Noisia: flight of the navigators
A new album and incredible live show suggests that there’s more to come from Noisia
Noisia aren’t just unique in their sound or stature within bass music; their entire setup is one of a kind. Behind them are a team of five people, all working and operating from a high tech studio/office complex in their hometown of Groningen, north-east Netherlands. Here, each member of the band has their own floating studio (literally floating on springs for optimum acoustics). It’s where they broadcast their radio show, run their three labels (Vision, Division and Invisible) and organise their Noisia Invites tours.
Somewhere among these commitments Nik, Thijs and Martijn also write platinum hits for pop stars and game soundtracks, too. Most importantly, everything is done in-house, stringently on their own terms, and executed with such slick Dutch efficiency you wonder if they’re the archetypical neuropunks our cynical digital age requires.
“We are certainly not punks,” laughs Thijs. “We’re not anti-anything. We’re really self-centred!”
“Maybe you could say we have a punk attitude?” counters Nik, in a bid to start the type of debate that the band enjoy. “We don’t give a shit about radio music or commercial music. Then again, you could also say we’re very conservative because we have offices and work regular working hours. What we’re trying to do is something we love in a sustainable and pleasant way.”
The seeds for this sustainable, pleasant process were planted from day one as they worked their way through all their favourite d’n’b labels from Renegade to Ram (“like label sluts!” chuckles Thijs), refusing to sign exclusively with any imprint before eventually establishing their own.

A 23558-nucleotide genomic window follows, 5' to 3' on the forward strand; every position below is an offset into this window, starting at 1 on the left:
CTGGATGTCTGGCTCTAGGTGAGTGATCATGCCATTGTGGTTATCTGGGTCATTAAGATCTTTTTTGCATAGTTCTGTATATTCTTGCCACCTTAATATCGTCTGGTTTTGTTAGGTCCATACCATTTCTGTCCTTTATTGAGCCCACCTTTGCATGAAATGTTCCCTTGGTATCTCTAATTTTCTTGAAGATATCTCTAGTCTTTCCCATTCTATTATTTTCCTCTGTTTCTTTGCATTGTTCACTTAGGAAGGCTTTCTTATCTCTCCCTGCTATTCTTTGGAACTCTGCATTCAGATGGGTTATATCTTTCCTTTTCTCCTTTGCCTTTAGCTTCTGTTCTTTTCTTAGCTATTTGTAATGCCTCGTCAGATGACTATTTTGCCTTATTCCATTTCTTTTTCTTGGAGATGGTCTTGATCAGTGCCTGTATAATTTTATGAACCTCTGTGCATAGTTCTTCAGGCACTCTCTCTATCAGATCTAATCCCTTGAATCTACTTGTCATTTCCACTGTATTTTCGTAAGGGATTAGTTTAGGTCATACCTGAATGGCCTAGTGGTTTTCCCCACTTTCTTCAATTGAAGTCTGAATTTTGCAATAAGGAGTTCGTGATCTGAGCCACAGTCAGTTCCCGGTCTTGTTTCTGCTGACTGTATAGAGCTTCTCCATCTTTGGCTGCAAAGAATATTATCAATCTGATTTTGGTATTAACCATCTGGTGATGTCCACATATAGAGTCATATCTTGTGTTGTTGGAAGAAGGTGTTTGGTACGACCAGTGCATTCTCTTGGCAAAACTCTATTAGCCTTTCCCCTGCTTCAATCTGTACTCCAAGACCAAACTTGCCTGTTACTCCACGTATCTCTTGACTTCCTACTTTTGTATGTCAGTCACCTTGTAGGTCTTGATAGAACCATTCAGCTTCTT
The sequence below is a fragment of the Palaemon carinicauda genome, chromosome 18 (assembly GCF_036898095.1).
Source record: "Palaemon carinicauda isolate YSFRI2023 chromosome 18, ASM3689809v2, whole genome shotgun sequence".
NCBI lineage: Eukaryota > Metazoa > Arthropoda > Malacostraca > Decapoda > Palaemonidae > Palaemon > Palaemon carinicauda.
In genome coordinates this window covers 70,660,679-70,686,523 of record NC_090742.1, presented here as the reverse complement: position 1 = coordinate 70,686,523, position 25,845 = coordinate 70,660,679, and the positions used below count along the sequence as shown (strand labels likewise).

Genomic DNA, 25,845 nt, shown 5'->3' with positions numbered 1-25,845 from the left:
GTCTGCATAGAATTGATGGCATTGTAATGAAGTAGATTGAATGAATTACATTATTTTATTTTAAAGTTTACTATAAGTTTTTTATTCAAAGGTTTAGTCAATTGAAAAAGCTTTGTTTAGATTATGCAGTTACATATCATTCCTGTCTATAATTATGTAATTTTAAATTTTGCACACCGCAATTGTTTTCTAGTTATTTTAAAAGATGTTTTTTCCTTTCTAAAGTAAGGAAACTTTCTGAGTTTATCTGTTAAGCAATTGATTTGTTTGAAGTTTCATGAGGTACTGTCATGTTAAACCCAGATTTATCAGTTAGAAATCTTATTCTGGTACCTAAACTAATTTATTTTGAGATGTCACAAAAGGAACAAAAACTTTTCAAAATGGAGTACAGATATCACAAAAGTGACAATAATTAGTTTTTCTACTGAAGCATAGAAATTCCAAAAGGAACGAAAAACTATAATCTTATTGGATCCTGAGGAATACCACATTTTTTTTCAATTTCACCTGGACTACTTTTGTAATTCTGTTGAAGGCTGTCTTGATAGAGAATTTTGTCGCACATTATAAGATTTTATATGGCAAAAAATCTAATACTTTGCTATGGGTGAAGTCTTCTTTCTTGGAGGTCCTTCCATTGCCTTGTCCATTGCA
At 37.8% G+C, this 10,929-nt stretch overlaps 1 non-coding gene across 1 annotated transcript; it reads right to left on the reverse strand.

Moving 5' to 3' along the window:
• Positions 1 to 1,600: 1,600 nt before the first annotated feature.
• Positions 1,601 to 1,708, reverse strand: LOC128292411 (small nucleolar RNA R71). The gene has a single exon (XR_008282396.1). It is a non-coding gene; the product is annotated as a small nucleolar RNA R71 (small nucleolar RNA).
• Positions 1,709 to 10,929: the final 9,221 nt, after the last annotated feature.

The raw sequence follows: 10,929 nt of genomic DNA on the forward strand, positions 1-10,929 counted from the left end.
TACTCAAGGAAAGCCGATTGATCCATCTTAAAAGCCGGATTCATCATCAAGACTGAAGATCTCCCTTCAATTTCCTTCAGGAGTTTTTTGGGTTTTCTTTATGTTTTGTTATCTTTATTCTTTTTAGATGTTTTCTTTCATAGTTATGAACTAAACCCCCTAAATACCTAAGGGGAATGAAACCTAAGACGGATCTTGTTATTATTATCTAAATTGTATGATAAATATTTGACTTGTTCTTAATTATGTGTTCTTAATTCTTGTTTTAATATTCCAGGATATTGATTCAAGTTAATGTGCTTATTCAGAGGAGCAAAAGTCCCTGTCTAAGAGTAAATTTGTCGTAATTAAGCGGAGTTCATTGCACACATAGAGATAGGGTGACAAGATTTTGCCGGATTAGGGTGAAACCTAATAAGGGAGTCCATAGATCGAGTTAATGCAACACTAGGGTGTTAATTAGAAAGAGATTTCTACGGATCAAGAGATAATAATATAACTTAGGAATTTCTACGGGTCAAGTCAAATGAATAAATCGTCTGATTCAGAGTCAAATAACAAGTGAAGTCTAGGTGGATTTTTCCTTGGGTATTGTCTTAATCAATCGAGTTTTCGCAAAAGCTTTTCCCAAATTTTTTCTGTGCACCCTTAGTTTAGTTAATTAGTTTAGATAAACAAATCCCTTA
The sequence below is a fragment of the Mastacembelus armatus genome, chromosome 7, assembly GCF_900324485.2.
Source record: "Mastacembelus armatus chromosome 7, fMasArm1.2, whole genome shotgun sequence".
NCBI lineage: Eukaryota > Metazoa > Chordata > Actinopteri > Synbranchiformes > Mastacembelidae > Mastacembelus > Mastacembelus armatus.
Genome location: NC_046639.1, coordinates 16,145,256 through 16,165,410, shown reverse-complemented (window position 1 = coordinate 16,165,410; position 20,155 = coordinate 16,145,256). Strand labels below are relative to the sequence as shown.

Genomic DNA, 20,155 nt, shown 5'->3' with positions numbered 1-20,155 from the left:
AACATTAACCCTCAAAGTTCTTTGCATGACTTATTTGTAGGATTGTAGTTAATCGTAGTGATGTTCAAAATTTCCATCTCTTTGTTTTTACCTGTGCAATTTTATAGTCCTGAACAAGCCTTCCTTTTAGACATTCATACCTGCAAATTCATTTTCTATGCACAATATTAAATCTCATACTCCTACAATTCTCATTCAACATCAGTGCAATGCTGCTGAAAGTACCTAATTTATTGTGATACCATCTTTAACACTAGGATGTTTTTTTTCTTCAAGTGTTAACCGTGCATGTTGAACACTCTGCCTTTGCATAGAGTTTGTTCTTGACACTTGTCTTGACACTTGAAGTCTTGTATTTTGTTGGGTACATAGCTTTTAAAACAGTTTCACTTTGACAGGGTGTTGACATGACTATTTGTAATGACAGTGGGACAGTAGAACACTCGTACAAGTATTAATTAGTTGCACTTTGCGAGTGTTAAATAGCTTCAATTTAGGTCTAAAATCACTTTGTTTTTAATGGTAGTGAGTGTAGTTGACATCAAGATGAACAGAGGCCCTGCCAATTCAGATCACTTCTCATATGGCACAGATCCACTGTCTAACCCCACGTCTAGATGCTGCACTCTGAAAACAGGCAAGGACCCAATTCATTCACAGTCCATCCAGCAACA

The same can be said for the way they’ve gradually caught the attention of fans globally. In the early days they were told to tour the UK constantly, rigorously and often pennilessly. Now they’re a worldwide whirlwind, with a significant quadrant of fans in the US who are hungry for more variety in the post-brostep implosion. Complete with regular Skrillex and OWSLA co-signs and line-up sharing duties, Noisia pack hard punches in the largest, flashiest and most unforgiving of electronic music markets.
While they’re best known and most prolific in drum ’n’ bass (to the point they won Best Live Act at the Drum&BassArena Awards without even having a live show), their signature detail-designed synthesis is known and noted from dubstep to breaks; there’s also I Am Legion, too, their hip hop project with Foreign Beggars. The 150,000 web/FM-syndicated listeners of their weekly Noisia Radio show and ravers at their genre-hopping Noisia Invites parties have also experienced Noisia’s widest musical tentacles.
“We’ve always made and supported all sorts of music,” nods Thijs in agreement. “But in the studio the last few years have been ‘let’s just make some heavy drum ‘n’ bass’. That’s what the people want, that’s what we love to play out.”
Meanwhile, as they dished out some of the most heavily played, technical benchmark-setting d’n’b tracks of recent years (‘Asteroids’, ‘Dead Limit’, ‘Incessant’), ‘Outer Edges’ was born. Stashing their best experiments in far-off electronic fringes, unearthing incomplete ideas and trying out contrasting approaches and techniques they’d never attempted before as Noisia, the concept to explore and develop every track to its furthest frontier gradually took hold. Not only does this paint the broadest picture of Noisia to date (there are elements of everything from skullstep d’n’b to rolling jazz drums via glitched-out p-funk), but also the most three-dimensional image of them as a group so far; some
of the tracks featured on the album date back to experiments from the mid-2000s.